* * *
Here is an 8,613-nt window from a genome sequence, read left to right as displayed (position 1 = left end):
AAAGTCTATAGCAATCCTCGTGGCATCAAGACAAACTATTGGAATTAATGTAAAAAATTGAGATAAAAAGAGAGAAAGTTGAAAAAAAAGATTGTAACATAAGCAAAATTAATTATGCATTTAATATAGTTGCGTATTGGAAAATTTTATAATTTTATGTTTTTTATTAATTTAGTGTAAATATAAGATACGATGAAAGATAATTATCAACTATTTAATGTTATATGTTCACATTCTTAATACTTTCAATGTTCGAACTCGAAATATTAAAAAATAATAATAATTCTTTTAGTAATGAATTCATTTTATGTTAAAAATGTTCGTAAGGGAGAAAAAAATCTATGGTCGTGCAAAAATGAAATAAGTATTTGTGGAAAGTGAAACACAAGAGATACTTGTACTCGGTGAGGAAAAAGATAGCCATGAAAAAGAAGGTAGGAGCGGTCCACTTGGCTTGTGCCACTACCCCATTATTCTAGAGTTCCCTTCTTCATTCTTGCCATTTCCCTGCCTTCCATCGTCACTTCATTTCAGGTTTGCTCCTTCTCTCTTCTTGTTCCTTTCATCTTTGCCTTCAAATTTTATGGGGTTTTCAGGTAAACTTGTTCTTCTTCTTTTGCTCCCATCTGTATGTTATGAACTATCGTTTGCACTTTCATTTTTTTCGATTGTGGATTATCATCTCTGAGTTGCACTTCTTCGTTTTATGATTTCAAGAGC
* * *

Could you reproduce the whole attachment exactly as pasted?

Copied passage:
Here is an 8,613-nt window from a genome sequence, read left to right as displayed (position 1 = left end):
AAAGTCTATAGCAATCCTCGTGGCATCAAGACAAACTATTGGAATTAATGTAAAAAATTGAGATAAAAAGAGAGAAAGTTGAAAAAAAAGATTGTAACATAAGCAAAATTAATTATGCATTTAATATAGTTGCGTATTGGAAAATTTTATAATTTTATGTTTTTTATTAATTTAGTGTAAATATAAGATACGATGAAAGATAATTATCAACTATTTAATGTTATATGTTCACATTCTTAATACTTTCAATGTTCGAACTCGAAATATTAAAAAATAATAATAATTCTTTTAGTAATGAATTCATTTTATGTTAAAAATGTTCGTAAGGGAGAAAAAAATCTATGGTCGTGCAAAAATGAAATAAGTATTTGTGGAAAGTGAAACACAAGAGATACTTGTACTCGGTGAGGAAAAAGATAGCCATGAAAAAGAAGGTAGGAGCGGTCCACTTGGCTTGTGCCACTACCCCATTATTCTAGAGTTCCCTTCTTCATTCTTGCCATTTCCCTGCCTTCCATCGTCACTTCATTTCAGGTTTGCTCCTTCTCTCTTCTTGTTCCTTTCATCTTTGCCTTCAAATTTTATGGGGTTTTCAGGTAAACTTGTTCTTCTTCTTTTGCTCCCATCTGTATGTTATGAACTATCGTTTGCACTTTCATTTTTTTCGATTGTGGATTATCATCTCTGAGTTGCACTTCTTCGTTTTATGATTTCAAGAGC